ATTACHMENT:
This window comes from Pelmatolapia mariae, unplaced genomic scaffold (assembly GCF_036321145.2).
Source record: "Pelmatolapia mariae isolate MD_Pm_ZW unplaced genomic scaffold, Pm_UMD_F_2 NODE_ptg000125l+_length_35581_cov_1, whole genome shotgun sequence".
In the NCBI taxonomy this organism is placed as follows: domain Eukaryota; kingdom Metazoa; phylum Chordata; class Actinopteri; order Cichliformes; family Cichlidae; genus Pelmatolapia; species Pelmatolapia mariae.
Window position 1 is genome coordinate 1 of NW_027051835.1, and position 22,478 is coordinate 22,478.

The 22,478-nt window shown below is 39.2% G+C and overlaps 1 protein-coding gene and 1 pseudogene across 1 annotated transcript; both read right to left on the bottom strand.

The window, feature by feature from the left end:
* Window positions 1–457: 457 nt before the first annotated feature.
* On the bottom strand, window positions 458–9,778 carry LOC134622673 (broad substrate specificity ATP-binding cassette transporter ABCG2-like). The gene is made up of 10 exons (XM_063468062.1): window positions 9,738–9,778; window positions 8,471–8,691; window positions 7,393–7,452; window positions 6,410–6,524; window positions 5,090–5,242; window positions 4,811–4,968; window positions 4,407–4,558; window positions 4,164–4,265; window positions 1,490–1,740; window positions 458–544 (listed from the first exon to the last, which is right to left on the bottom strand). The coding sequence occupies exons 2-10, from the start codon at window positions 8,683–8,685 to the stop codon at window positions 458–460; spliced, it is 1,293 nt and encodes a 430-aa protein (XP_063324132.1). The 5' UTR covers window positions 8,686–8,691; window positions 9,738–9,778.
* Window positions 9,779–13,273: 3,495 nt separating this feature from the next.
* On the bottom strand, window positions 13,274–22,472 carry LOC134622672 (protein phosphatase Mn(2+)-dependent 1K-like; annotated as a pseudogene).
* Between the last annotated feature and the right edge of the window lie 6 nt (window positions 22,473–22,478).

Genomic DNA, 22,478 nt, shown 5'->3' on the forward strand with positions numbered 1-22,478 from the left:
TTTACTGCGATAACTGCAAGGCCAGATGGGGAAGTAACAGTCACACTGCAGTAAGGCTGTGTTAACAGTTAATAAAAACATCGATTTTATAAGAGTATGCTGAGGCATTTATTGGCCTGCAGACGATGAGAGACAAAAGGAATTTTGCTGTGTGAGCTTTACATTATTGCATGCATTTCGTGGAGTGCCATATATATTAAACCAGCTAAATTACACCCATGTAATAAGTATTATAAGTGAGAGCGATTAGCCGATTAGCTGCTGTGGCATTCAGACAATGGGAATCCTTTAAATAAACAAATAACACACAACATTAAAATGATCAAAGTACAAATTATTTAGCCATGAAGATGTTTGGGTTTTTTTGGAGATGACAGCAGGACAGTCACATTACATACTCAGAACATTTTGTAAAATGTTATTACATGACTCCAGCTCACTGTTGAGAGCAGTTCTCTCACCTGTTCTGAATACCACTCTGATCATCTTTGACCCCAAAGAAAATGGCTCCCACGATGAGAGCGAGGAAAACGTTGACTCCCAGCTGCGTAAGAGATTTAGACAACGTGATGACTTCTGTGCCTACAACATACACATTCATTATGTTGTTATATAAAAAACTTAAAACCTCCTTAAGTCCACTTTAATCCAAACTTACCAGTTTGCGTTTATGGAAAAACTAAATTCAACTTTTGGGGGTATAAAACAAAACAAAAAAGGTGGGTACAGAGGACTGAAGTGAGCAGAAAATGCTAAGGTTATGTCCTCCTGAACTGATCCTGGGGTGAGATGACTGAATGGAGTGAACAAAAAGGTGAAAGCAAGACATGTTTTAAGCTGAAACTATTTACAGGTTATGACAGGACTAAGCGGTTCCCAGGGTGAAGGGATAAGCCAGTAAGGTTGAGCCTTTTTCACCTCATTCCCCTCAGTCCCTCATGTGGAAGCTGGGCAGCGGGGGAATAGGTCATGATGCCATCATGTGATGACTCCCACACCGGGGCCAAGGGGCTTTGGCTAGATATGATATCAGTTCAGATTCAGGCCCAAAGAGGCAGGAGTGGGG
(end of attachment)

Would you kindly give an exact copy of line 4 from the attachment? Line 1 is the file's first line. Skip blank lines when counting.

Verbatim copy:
Window position 1 is genome coordinate 1 of NW_027051835.1, and position 22,478 is coordinate 22,478.